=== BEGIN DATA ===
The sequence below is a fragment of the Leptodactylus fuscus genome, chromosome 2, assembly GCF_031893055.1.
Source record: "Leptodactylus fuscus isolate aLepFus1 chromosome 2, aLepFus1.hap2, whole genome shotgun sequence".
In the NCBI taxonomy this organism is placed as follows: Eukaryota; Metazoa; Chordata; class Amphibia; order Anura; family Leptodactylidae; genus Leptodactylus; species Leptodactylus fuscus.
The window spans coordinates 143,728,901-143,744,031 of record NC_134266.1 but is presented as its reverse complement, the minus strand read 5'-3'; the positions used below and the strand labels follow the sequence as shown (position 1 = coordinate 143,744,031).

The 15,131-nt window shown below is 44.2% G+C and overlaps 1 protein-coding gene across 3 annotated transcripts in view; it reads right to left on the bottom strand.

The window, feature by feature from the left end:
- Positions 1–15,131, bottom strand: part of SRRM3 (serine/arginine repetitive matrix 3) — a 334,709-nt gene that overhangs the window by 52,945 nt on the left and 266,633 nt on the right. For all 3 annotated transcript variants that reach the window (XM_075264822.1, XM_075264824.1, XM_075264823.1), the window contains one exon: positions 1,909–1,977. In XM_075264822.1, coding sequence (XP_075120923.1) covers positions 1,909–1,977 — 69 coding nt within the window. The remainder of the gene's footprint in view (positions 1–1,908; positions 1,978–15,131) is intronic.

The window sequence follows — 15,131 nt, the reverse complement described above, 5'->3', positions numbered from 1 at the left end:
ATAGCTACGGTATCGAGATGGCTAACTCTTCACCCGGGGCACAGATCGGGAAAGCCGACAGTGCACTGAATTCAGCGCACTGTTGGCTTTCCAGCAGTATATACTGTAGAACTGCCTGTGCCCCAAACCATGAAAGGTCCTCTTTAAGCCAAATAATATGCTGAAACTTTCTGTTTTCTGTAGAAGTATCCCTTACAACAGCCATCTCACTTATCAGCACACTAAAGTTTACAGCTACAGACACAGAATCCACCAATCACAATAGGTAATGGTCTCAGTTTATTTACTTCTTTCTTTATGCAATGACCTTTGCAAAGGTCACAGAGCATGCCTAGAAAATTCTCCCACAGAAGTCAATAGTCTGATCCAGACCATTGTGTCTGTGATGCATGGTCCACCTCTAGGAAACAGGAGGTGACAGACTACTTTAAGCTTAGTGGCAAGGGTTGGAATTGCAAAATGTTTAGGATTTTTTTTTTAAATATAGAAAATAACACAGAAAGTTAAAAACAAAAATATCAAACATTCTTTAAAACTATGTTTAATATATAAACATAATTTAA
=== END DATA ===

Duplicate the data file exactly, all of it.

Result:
The sequence below is a fragment of the Leptodactylus fuscus genome, chromosome 2, assembly GCF_031893055.1.
Source record: "Leptodactylus fuscus isolate aLepFus1 chromosome 2, aLepFus1.hap2, whole genome shotgun sequence".
In the NCBI taxonomy this organism is placed as follows: Eukaryota; Metazoa; Chordata; class Amphibia; order Anura; family Leptodactylidae; genus Leptodactylus; species Leptodactylus fuscus.
The window spans coordinates 143,728,901-143,744,031 of record NC_134266.1 but is presented as its reverse complement, the minus strand read 5'-3'; the positions used below and the strand labels follow the sequence as shown (position 1 = coordinate 143,744,031).

The 15,131-nt window shown below is 44.2% G+C and overlaps 1 protein-coding gene across 3 annotated transcripts in view; it reads right to left on the bottom strand.

The window, feature by feature from the left end:
- Positions 1–15,131, bottom strand: part of SRRM3 (serine/arginine repetitive matrix 3) — a 334,709-nt gene that overhangs the window by 52,945 nt on the left and 266,633 nt on the right. For all 3 annotated transcript variants that reach the window (XM_075264822.1, XM_075264824.1, XM_075264823.1), the window contains one exon: positions 1,909–1,977. In XM_075264822.1, coding sequence (XP_075120923.1) covers positions 1,909–1,977 — 69 coding nt within the window. The remainder of the gene's footprint in view (positions 1–1,908; positions 1,978–15,131) is intronic.

The window sequence follows — 15,131 nt, the reverse complement described above, 5'->3', positions numbered from 1 at the left end:
ATAGCTACGGTATCGAGATGGCTAACTCTTCACCCGGGGCACAGATCGGGAAAGCCGACAGTGCACTGAATTCAGCGCACTGTTGGCTTTCCAGCAGTATATACTGTAGAACTGCCTGTGCCCCAAACCATGAAAGGTCCTCTTTAAGCCAAATAATATGCTGAAACTTTCTGTTTTCTGTAGAAGTATCCCTTACAACAGCCATCTCACTTATCAGCACACTAAAGTTTACAGCTACAGACACAGAATCCACCAATCACAATAGGTAATGGTCTCAGTTTATTTACTTCTTTCTTTATGCAATGACCTTTGCAAAGGTCACAGAGCATGCCTAGAAAATTCTCCCACAGAAGTCAATAGTCTGATCCAGACCATTGTGTCTGTGATGCATGGTCCACCTCTAGGAAACAGGAGGTGACAGACTACTTTAAGCTTAGTGGCAAGGGTTGGAATTGCAAAATGTTTAGGATTTTTTTTTTAAATATAGAAAATAACACAGAAAGTTAAAAACAAAAATATCAAACATTCTTTAAAACTATGTTTAATATATAAACATAATTTAA